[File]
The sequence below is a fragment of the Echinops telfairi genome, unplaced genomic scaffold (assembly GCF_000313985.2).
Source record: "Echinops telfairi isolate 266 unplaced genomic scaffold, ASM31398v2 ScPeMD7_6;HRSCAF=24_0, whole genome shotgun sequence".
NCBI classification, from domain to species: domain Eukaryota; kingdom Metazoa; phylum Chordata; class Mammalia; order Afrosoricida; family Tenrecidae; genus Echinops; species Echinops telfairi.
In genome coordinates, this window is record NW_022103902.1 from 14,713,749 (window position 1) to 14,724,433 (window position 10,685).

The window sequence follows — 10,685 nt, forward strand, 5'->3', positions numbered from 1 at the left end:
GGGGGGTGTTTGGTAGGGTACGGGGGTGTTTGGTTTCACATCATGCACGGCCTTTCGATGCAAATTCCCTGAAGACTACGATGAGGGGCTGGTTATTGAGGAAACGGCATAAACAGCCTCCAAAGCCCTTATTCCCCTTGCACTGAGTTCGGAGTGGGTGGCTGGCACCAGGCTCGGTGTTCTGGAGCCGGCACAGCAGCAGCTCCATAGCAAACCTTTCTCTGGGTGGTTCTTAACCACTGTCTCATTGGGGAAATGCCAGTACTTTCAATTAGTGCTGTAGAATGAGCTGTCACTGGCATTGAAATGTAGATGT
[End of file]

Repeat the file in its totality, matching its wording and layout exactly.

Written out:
The sequence below is a fragment of the Echinops telfairi genome, unplaced genomic scaffold (assembly GCF_000313985.2).
Source record: "Echinops telfairi isolate 266 unplaced genomic scaffold, ASM31398v2 ScPeMD7_6;HRSCAF=24_0, whole genome shotgun sequence".
NCBI classification, from domain to species: domain Eukaryota; kingdom Metazoa; phylum Chordata; class Mammalia; order Afrosoricida; family Tenrecidae; genus Echinops; species Echinops telfairi.
In genome coordinates, this window is record NW_022103902.1 from 14,713,749 (window position 1) to 14,724,433 (window position 10,685).

The window sequence follows — 10,685 nt, forward strand, 5'->3', positions numbered from 1 at the left end:
GGGGGGTGTTTGGTAGGGTACGGGGGTGTTTGGTTTCACATCATGCACGGCCTTTCGATGCAAATTCCCTGAAGACTACGATGAGGGGCTGGTTATTGAGGAAACGGCATAAACAGCCTCCAAAGCCCTTATTCCCCTTGCACTGAGTTCGGAGTGGGTGGCTGGCACCAGGCTCGGTGTTCTGGAGCCGGCACAGCAGCAGCTCCATAGCAAACCTTTCTCTGGGTGGTTCTTAACCACTGTCTCATTGGGGAAATGCCAGTACTTTCAATTAGTGCTGTAGAATGAGCTGTCACTGGCATTGAAATGTAGATGT